Schwartz, who is running for City Council in District 3 and is working pro bono through the nonprofit Advocates for Justice, also noted the problem the City has with timelines. “While the project is intended to last for five years, prior construction on the Park to fix damaged bulkheads along the waterfront took six years rather than what was originally announced as a two-year project. Construction estimates for projects such as this are notoriously bad.”

Value Engineering Study Reveals NYC Alienation Dodge

Did the City make the decision to bury East River Park in part to avoid asking for alienation from the state? Reading through the (mostly) unredacted Value Engineering Study,* it appears so. The three-year-old report, recently uncovered by East River Park Action’s Freedom of Information Law (FOIL) request and appeals, shows alienation was a concern. Making it look as though recreating the park on top of a giant levee was for the benefit of the park—not just for flood control for the neighborhood—the city would not have to face the state’s deadlines, budgets, or even a promise to return the whole park as parkland.

In fact, the plan the city put forward, does make part of East River Park permanently unusable as parkland. How will park-goers use a steep hill to the top of the levee that will rise alongside the path next to the FDR for more than a, mile? How will park-goers use the three maintenance vehicle parking lots in places that are now much-used green areas? By avoiding alienation, the city can dodge those questions.

Alternate Park Space

The law also says that even temporary use of parkland for other purposes requires alienation. The state legislature can demand mitigation—alternate comparable park space while the work is being done.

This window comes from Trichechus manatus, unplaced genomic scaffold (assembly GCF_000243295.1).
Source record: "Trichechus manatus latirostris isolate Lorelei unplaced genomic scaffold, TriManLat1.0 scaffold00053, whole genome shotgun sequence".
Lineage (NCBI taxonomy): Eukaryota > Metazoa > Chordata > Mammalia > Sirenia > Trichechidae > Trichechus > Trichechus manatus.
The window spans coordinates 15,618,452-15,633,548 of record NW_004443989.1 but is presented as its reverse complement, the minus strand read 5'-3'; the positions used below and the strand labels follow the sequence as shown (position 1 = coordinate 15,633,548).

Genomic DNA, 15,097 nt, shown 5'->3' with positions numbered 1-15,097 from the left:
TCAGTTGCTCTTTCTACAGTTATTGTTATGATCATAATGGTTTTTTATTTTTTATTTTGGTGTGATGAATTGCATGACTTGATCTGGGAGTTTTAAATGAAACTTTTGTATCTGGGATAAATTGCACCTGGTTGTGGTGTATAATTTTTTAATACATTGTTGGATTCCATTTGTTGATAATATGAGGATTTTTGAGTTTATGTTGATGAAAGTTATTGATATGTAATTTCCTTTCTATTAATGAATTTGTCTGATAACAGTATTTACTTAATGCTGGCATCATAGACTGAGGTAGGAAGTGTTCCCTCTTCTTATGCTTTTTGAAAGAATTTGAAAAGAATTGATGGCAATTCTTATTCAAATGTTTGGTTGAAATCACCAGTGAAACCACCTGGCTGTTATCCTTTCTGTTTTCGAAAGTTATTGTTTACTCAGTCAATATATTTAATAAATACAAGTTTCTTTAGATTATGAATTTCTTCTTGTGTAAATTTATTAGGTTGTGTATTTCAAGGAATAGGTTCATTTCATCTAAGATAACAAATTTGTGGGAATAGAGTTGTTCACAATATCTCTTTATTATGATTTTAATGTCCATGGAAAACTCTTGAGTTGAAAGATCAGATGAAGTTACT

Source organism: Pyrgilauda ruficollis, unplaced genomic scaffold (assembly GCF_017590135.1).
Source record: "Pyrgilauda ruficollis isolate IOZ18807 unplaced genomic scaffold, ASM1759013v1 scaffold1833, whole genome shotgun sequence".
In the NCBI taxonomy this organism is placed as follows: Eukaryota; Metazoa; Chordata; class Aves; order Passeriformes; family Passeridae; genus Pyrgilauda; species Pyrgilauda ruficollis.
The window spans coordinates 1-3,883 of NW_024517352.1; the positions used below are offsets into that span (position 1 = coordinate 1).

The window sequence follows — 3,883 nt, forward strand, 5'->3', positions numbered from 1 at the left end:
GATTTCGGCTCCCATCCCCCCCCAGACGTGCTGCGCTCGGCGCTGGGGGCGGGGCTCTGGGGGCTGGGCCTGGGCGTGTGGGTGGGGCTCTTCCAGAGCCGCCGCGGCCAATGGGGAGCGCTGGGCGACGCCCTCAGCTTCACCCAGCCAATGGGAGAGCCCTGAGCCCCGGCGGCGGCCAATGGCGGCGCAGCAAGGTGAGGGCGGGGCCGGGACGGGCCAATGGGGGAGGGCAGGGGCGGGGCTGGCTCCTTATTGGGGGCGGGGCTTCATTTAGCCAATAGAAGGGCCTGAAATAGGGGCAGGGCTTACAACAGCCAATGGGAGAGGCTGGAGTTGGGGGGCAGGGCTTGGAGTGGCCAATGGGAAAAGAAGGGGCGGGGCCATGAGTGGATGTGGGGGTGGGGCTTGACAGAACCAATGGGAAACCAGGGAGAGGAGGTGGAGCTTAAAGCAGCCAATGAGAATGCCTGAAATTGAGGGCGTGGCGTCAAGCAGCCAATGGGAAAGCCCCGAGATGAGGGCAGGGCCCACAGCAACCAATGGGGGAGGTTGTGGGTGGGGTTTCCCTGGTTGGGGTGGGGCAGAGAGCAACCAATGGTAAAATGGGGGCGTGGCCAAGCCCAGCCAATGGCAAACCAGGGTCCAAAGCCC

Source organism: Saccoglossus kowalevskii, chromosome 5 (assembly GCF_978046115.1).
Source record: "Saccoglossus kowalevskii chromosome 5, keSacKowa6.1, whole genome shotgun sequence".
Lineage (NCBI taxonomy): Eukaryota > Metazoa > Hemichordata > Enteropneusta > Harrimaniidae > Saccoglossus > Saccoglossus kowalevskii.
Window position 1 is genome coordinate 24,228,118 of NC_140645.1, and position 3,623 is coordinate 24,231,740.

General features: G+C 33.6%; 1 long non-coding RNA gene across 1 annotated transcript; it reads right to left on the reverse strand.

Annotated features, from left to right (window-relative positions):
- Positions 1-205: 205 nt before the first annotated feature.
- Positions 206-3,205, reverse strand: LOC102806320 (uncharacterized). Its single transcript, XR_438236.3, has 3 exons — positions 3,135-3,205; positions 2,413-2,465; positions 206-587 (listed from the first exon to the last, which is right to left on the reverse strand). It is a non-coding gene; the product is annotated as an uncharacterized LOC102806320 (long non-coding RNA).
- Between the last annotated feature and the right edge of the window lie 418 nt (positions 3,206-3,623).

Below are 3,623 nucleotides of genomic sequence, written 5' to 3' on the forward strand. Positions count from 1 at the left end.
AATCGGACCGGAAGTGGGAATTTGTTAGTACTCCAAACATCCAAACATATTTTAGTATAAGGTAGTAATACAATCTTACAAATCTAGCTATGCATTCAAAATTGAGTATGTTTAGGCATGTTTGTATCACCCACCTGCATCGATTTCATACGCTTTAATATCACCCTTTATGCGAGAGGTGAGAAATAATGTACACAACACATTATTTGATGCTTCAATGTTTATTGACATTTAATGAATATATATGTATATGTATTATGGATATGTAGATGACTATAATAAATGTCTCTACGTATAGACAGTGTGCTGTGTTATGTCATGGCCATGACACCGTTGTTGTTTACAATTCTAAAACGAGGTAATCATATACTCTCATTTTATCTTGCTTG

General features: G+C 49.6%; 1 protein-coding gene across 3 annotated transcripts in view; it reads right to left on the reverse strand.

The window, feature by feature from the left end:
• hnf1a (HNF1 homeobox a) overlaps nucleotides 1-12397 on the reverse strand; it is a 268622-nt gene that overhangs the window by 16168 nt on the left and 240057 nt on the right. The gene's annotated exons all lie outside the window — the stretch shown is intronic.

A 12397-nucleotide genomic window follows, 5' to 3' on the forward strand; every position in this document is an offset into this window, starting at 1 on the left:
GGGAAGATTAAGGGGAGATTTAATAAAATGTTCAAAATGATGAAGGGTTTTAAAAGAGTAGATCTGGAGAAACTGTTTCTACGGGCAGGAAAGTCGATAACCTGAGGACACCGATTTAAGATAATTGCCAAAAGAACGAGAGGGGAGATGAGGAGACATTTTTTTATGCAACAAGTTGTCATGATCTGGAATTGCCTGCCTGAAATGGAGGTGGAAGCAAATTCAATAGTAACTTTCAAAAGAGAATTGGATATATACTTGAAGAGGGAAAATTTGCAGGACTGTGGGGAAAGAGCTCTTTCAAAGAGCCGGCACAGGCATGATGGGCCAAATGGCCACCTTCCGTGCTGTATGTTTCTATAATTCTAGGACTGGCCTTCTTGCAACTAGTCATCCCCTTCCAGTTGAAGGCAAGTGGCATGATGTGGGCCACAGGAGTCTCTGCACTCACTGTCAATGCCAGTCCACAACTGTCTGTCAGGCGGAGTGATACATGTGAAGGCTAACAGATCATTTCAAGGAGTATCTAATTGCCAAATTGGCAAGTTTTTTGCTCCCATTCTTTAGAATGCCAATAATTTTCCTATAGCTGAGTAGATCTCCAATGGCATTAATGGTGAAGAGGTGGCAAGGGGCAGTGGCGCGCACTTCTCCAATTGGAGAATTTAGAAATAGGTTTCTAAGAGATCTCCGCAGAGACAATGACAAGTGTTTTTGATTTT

What will the 110,000 people in the densely populated low-middle income neighborhood do for five-plus years while the park is destroyed around them, and there is little access and no through routes from the 40 percent of the park that is supposed to remain open?

The City’s current mitigations offer little for ball teams, runners, bikers, walkers, picnickers, and elderly and disabled people.

Is the unwillingness to provide decent park space for our crowded neighborhood a reason the City is avoiding this long-established step?

Over Budget

Oversight is also crucial because the $1.45 billion set aside for funding will not cover the cost of the project. The lowest bid for destruction of the park exceeds the budget by $73 million. That doesn’t include the enhanced sewer system—another expensive aspect of the plan that has yet to be put out for bids.

The state needs to be monitoring this massive, five-year project that is over-budget before it has even started.


Arthur Z. Schwartz: 212-285-1400: 917-923-8136

Jonathan Lefkowitz: 917-544-4635

April 30 Appeal: Matter of East River Park Action Brief for Petitioners Appellants

Legal page with links to documents:

Transparency Lawsuit

East River Park Action also filed a lawsuit April 2 for the unredacted Value Engineering Study cited above. Jack Lester is the attorney in that case:

Donate to East River Park ACTION legal fund via GoFundMe to help continue the fight to #SaveEastRiverPark. Send checks to East River Park Action, c/o Jon Lefkowitz, 428 E. 10th St., New York, NY 10009. We are deeply grateful.

This wonderful park we are trying to preserve is forever Indigenous land of Lenapehoking. We hope to honor and respect the land of this park by advocating its use as a resilient flood-absorbing sponge working with the river-side ecosystem, rather than in defiance of it. We oppose the ESCR project that continues assault on the land and recognize it adds a layer of injury to the ongoing systemic oppression of the original stewards of this land, the Lenapeyok People.